Sex crime convictions may result in serious prison time and may force you to live the rest of your life as a registered sex offender. This can affect your ability to find employment and housing. Although Mississippi law clearly defines most sex offenses, “stealthing” is one of the acts that remains a gray area.
Stealthing refers to the non-consensual removal of a condom. Stealthing may occur before or during sexual activity. The term may also apply to damaging a condom to reduce its effectiveness in preventing pregnancy or sexually transmitted diseases.
Legal status of stealthing
In the state of Mississippi, stealthing does not qualify as a sex offense. In the U.S., only California law penalizes stealthing, classifying it as a civil offense. No state in the country can send you to prison for the act of stealthing.
Related sex crimes
Although Mississippi does not identify stealthing as a sex crime, someone who commits the act may violate one of the existing sex offense laws during the process. Laws you may violate during stealthing include:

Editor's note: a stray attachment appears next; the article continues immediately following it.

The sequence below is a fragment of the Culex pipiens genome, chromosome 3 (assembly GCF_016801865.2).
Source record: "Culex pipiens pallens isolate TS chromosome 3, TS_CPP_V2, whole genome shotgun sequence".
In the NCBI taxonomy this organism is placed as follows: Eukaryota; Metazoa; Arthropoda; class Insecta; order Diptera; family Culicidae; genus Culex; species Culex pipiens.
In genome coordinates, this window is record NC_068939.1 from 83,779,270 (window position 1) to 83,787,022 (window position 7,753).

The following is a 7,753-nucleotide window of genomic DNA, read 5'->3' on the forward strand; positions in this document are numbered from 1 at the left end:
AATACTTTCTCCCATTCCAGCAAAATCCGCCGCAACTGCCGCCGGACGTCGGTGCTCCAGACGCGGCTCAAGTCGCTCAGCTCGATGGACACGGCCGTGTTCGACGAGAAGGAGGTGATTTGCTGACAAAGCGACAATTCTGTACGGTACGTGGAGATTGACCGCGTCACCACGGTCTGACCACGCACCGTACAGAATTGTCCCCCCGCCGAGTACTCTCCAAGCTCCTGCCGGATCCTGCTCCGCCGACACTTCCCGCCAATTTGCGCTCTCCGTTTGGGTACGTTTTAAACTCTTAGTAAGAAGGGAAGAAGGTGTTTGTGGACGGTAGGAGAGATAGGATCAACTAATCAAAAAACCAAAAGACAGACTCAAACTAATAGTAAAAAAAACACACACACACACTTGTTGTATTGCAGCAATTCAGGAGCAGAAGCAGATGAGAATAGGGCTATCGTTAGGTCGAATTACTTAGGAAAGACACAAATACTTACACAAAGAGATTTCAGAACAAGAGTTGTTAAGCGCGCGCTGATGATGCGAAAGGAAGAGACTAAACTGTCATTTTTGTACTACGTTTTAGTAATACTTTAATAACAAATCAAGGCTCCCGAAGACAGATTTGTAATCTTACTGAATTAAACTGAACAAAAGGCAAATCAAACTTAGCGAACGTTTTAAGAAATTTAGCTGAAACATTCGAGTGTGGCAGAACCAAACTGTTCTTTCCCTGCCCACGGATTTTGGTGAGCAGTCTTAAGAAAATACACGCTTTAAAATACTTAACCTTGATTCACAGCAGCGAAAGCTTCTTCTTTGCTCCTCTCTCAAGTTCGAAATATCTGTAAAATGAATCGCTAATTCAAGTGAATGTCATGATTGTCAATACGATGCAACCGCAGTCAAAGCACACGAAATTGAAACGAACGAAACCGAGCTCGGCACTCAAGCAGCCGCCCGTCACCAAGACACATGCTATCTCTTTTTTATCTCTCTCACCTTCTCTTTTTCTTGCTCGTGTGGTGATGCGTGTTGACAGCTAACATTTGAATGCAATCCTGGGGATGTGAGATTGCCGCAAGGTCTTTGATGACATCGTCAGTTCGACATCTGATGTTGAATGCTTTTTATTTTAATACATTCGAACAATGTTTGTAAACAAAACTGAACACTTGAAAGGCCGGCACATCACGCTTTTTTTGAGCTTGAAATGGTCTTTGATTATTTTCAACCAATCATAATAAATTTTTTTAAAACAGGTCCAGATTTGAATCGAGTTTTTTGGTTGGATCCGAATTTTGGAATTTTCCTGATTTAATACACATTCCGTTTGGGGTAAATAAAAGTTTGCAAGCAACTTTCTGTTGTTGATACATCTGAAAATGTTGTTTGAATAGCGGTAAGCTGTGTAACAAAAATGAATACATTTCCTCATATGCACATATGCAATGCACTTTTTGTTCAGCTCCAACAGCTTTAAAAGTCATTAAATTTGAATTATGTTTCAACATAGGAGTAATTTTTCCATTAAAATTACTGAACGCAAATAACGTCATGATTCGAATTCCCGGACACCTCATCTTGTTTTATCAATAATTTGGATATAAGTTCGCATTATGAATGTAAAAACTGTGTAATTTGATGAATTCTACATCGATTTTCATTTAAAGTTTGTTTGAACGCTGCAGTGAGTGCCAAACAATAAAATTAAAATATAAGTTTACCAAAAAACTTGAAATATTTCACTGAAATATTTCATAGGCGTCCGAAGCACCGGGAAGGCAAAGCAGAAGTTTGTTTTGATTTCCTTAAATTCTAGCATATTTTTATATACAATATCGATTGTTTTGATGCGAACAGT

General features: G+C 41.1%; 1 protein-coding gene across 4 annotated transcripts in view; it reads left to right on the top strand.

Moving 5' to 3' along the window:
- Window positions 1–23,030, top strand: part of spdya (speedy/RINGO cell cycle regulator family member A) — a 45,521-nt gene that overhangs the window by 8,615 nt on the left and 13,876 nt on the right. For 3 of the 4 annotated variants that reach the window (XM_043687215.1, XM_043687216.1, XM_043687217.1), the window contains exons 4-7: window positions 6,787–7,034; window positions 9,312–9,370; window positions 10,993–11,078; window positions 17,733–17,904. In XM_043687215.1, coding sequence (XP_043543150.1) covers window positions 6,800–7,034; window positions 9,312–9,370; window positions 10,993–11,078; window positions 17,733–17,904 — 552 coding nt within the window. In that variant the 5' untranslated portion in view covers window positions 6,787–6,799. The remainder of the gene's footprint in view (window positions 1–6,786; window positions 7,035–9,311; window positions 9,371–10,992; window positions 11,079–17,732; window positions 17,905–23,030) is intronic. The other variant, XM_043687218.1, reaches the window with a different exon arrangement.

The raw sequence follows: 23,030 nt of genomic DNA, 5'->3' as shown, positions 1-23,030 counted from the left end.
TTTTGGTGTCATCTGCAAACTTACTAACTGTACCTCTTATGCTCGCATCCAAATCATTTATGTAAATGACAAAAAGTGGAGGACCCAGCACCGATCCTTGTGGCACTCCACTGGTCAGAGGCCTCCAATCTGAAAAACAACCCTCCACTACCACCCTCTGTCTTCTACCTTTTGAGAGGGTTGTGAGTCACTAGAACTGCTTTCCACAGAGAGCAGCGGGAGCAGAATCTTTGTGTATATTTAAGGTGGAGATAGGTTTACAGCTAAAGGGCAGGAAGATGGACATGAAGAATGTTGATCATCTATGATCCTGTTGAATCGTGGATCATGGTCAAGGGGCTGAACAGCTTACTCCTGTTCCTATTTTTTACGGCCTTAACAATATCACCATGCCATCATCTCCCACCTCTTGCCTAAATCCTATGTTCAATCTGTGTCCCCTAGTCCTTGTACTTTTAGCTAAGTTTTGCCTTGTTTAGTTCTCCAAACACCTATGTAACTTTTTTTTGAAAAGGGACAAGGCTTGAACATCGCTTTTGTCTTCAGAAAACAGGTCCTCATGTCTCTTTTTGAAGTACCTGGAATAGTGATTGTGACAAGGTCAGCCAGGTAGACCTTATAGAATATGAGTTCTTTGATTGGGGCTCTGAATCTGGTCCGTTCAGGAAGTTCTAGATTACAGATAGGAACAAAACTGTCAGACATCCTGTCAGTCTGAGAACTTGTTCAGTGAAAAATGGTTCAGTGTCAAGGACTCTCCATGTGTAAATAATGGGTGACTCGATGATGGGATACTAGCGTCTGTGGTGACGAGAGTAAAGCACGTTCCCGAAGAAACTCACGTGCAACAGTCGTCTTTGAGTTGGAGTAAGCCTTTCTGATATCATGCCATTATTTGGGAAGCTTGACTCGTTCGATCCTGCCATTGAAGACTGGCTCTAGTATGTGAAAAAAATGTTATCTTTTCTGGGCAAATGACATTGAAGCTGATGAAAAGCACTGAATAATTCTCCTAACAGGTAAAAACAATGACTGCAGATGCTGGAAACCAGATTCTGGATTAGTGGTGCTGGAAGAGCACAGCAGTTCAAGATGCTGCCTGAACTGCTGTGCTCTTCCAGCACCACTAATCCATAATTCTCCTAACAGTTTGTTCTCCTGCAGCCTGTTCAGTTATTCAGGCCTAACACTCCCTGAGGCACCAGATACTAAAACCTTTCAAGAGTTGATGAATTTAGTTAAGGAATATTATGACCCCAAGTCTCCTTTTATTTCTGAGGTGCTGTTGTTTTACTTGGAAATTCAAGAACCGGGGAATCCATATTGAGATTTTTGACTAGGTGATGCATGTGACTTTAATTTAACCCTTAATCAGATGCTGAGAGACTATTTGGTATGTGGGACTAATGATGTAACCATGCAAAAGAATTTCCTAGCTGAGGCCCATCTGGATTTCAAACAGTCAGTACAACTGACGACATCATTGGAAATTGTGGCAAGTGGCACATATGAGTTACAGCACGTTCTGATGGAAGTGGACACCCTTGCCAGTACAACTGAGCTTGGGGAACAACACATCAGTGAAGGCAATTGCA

- Sexual battery
- Sexual exploitation
- Sexual assault
These crimes typically occur when a person expresses a lack of consent when they realize a condom has been removed, and their partner forces them to engage in sexual activity.
The act of stealthing may result in a lawsuit against you. If your partner can demonstrate that your actions caused them to become infected with an STD, they may be able to pursue a civil case against you.
Future legal standing
Advocates continue to push for laws that would make stealthing a criminal act nationally. In the meantime, being accused of the act places you in some degree of legal jeopardy.